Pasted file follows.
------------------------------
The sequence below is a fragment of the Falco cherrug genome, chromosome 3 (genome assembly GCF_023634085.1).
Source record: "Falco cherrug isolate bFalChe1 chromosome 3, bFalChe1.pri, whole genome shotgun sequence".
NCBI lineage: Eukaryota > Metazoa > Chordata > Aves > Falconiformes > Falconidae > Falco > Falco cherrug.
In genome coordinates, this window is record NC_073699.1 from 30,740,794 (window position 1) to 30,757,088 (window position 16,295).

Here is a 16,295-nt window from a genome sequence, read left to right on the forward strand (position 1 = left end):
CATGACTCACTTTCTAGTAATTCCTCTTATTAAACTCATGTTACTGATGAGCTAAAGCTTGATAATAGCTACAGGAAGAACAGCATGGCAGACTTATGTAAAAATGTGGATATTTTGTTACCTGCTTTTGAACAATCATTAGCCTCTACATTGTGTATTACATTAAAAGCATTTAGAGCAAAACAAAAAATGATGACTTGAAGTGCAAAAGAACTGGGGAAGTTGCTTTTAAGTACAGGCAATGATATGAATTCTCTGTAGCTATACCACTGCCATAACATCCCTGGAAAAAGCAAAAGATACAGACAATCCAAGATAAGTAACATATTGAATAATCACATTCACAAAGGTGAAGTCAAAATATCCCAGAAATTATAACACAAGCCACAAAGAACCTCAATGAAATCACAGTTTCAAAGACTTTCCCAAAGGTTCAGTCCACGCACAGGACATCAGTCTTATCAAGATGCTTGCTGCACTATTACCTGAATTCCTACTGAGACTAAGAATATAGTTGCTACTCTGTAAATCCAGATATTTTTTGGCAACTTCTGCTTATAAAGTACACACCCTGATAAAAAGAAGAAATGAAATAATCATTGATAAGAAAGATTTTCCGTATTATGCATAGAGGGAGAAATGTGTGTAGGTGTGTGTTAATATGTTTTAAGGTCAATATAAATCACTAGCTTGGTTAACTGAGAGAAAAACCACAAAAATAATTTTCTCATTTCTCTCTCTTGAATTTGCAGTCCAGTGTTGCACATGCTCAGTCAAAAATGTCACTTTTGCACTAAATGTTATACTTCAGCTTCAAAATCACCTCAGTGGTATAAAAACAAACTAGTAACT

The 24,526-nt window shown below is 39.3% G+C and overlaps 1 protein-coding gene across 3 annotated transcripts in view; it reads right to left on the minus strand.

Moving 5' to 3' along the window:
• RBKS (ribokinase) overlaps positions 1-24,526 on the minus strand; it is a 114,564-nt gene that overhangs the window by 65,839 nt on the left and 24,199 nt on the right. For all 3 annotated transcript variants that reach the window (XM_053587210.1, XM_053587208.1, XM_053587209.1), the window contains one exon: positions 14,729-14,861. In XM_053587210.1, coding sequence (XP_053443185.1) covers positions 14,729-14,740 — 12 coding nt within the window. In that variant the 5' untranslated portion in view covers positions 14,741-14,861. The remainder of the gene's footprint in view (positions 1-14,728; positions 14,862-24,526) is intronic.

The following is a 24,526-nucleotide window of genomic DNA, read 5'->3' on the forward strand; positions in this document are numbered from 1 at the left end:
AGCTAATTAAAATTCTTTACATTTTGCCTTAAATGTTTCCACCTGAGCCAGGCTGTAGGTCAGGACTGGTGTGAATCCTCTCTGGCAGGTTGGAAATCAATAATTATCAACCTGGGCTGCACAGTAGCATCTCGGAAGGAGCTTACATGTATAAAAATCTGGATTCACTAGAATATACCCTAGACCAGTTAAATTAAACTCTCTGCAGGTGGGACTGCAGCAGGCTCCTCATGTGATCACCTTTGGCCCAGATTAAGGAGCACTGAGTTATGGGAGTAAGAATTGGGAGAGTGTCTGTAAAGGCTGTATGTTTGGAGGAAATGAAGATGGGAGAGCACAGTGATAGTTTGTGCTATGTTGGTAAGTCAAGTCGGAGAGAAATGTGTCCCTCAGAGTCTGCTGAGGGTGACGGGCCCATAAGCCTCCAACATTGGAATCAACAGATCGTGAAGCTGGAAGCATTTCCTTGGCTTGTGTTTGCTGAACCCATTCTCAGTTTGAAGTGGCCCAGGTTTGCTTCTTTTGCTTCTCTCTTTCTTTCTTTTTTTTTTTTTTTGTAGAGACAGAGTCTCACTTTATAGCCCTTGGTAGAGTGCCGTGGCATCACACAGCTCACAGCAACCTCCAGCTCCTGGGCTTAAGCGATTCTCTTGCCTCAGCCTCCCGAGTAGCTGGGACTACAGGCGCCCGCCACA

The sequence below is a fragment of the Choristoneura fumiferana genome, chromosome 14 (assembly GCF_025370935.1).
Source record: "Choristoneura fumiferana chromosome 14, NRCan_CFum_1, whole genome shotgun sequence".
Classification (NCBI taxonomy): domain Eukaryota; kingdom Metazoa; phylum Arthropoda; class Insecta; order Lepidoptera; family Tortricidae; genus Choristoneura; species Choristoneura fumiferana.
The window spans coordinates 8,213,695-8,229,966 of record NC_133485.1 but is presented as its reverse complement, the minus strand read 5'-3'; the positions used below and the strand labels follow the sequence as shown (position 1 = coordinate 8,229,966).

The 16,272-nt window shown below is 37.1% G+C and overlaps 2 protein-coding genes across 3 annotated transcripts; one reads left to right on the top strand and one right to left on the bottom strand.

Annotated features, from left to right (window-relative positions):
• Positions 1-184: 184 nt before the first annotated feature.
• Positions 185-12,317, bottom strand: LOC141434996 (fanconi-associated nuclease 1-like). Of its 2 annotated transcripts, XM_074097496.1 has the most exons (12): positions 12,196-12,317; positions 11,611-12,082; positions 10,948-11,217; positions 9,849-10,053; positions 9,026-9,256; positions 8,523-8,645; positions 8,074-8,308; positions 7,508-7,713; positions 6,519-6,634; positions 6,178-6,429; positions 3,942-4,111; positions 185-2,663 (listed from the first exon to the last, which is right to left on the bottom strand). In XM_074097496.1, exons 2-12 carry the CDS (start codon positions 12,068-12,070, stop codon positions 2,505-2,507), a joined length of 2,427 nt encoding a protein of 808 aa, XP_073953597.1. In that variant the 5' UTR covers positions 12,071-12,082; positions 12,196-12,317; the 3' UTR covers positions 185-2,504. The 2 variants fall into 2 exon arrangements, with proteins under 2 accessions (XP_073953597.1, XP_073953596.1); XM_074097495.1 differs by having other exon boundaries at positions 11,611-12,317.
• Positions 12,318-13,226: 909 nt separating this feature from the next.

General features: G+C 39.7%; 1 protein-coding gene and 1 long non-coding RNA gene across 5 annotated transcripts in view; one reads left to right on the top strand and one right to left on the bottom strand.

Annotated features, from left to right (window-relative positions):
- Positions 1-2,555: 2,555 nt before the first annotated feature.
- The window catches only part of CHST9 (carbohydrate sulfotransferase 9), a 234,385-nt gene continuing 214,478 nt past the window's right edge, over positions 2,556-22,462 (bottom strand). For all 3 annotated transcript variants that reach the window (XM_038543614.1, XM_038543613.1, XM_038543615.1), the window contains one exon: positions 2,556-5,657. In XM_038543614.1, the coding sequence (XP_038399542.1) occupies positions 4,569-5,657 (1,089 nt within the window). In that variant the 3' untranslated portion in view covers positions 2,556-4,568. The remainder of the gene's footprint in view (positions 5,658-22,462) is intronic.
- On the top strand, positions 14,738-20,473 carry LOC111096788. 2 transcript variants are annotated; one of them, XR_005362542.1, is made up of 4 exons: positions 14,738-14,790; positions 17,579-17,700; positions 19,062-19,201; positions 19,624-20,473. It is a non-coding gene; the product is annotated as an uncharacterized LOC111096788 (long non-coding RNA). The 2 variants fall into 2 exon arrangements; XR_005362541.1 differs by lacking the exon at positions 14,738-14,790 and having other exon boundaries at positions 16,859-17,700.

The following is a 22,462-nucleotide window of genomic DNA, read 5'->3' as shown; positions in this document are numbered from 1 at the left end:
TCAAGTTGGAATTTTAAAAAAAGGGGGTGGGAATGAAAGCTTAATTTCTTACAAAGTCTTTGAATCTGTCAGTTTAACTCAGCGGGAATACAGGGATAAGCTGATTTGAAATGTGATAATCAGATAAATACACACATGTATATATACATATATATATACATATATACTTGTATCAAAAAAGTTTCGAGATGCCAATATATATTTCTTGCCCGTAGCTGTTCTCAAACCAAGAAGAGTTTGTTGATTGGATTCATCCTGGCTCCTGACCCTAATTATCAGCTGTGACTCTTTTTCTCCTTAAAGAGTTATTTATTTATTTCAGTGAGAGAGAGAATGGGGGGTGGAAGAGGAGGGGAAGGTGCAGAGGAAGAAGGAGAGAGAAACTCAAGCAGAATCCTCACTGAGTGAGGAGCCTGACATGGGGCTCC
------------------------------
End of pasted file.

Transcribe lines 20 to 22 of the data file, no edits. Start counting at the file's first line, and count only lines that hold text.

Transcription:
• Positions 12,318-13,226: 909 nt separating this feature from the next.

General features: G+C 39.7%; 1 protein-coding gene and 1 long non-coding RNA gene across 5 annotated transcripts in view; one reads left to right on the top strand and one right to left on the bottom strand.

Annotated features, from left to right (window-relative positions):